“At the height of the spring break, we’re just overwhelmed in the entertainment district,” said Aguila. “Folks, this is not an easy decision. We are doing this to protect public health and safety.”
The total number of known coronavirus variants in the country has roughly doubled since March 9.
Meanwhile, Indianapolis was celebrating the city’s biggest event since the pandemic began when the NCAA tournament opened this weekend causes consternation among public health experts.
Also in the news:
►Students in California classrooms can sit three feet apart, instead of six, under the state’s new guidelines, which are in line with recommendations from the Centers for Disease Control and Prevention on Friday.
► One in four Americans has seen in the past few weeks Someone blames the Americans of Asia for the coronavirus epidemic, finds a new USA TODAY / Ipsos poll. The nationwide poll was conducted on the Thursday and Friday after the mass shootings in Georgia last week among eight people, including six women of Asian origin.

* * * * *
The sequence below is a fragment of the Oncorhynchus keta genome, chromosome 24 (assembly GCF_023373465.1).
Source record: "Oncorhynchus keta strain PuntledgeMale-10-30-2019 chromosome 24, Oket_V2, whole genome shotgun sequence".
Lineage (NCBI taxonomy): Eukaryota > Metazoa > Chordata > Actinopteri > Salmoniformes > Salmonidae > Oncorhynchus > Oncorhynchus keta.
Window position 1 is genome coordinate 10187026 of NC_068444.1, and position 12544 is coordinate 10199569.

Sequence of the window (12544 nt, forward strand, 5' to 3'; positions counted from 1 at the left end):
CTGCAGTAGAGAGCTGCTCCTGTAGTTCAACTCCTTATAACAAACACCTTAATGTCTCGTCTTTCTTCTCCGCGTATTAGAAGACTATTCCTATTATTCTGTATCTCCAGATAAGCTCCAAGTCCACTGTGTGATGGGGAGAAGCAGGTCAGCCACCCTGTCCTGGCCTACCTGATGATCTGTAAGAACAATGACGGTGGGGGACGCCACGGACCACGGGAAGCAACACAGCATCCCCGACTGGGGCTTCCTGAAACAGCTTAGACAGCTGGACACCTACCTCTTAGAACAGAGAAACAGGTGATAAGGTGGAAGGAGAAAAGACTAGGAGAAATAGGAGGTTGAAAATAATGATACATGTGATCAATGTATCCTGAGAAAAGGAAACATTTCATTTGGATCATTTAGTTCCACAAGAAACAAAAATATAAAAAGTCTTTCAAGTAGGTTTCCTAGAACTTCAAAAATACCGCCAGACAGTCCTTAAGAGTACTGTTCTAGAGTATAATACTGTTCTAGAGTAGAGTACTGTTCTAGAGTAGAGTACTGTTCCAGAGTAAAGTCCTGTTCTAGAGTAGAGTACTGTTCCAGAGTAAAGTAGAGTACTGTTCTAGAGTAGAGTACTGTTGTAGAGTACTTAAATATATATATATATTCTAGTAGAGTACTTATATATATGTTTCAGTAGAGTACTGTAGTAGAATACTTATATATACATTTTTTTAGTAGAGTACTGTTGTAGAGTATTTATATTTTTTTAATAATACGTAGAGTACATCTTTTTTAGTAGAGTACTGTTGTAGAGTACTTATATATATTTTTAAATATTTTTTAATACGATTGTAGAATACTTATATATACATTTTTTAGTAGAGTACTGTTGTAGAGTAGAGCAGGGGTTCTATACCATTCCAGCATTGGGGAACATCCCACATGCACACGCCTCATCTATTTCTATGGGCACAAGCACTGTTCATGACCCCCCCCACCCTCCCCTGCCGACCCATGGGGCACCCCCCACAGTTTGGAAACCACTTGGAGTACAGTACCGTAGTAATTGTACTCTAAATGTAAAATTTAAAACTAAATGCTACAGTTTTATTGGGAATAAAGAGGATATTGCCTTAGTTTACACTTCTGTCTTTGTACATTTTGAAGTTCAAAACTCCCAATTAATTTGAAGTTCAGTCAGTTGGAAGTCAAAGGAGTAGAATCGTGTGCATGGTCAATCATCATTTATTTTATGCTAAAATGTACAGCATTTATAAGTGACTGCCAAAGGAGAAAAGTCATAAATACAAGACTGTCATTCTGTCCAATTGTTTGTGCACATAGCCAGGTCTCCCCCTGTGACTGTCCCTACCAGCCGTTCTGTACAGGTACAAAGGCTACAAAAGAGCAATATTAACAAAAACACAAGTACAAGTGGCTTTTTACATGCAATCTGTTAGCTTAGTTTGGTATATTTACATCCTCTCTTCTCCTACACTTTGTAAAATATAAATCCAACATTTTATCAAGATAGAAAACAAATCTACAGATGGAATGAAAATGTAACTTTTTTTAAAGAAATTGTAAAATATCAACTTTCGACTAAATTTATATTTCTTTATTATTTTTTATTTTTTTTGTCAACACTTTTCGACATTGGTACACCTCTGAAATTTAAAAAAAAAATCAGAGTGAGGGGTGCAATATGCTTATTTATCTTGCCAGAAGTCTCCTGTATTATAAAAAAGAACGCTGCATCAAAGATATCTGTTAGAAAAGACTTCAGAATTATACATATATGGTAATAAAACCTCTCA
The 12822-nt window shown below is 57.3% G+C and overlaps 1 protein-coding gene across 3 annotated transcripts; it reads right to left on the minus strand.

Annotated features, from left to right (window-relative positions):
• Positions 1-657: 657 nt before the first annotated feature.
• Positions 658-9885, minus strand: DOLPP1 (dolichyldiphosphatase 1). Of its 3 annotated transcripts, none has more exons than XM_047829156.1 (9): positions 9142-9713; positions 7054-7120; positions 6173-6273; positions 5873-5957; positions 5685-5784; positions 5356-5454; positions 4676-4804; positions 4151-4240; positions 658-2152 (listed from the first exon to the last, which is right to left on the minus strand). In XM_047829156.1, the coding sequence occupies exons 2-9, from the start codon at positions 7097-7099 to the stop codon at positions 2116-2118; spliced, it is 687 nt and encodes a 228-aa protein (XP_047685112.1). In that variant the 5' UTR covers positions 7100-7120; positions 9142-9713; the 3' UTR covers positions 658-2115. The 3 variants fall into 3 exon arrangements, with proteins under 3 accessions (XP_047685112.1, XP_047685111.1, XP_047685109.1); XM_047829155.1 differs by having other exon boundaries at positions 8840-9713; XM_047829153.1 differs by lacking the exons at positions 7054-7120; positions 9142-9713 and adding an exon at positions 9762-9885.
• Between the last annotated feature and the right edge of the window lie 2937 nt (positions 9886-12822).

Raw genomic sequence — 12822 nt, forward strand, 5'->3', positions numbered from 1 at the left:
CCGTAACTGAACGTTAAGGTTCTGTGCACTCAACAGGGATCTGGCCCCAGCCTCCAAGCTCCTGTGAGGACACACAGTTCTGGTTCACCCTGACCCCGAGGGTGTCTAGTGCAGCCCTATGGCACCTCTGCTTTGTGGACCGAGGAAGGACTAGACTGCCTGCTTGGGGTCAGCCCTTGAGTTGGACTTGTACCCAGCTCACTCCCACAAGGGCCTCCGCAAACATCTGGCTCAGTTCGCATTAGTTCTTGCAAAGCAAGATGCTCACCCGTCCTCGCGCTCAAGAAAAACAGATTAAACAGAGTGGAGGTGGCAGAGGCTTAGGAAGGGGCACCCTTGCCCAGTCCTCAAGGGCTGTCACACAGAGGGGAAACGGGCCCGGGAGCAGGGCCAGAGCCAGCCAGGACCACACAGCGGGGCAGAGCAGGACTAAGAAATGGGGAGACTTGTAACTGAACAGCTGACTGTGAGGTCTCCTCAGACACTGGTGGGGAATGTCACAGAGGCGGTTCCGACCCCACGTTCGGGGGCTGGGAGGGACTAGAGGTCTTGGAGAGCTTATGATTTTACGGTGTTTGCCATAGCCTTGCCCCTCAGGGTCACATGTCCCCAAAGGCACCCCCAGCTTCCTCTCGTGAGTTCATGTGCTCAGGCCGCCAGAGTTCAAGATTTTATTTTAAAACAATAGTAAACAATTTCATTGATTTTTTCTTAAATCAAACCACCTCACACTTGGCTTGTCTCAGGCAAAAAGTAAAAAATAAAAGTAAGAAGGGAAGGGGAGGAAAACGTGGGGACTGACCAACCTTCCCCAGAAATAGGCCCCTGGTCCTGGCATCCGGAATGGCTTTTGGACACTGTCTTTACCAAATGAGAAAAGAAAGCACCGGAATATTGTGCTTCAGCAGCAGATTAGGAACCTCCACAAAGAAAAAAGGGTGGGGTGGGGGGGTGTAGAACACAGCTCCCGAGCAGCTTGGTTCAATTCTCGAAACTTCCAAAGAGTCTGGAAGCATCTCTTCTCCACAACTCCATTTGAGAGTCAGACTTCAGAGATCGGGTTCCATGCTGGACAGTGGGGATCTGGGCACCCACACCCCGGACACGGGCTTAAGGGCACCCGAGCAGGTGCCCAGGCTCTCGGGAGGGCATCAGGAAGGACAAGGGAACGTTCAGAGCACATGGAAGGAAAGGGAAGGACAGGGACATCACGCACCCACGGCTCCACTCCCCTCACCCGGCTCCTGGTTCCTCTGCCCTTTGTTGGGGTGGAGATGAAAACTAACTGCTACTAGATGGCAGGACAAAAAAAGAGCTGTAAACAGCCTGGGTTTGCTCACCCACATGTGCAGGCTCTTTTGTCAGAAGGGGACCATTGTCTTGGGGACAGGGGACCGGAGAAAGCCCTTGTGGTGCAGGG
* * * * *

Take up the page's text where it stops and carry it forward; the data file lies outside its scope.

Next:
► Republican Julia Letlow won Louisiana’s 5th congressional district election Saturday in a landslide less than three months after her husband, Congressman-elect Luke Letlow, died of COVID complications before taking office.
►Cancuns Tourism Association forecasts 300,000 visitors from the USA in March based on results so far and reservations for the next two weeks. That’s more than 222,731 visitors in March 2020 when the pandemic hit, but fewer than 464,569 visitors before the March 2019 pandemic.
►Arkansas Governor Asa Hutchinson said Sunday that he believes his proposal to remove a mask mandate designed to slow the spread of the coronavirus will come about later this month as planned.
📈 Today’s numbers: The US has over 29.8 million confirmed coronavirus cases and more than 542,300 deaths. according to the Johns Hopkins University. The global total: 123.1 million cases and 2.71 million deaths. In the United States, more than 156.7 million vaccine doses have been distributed and 124.4 million administered. according to CDC.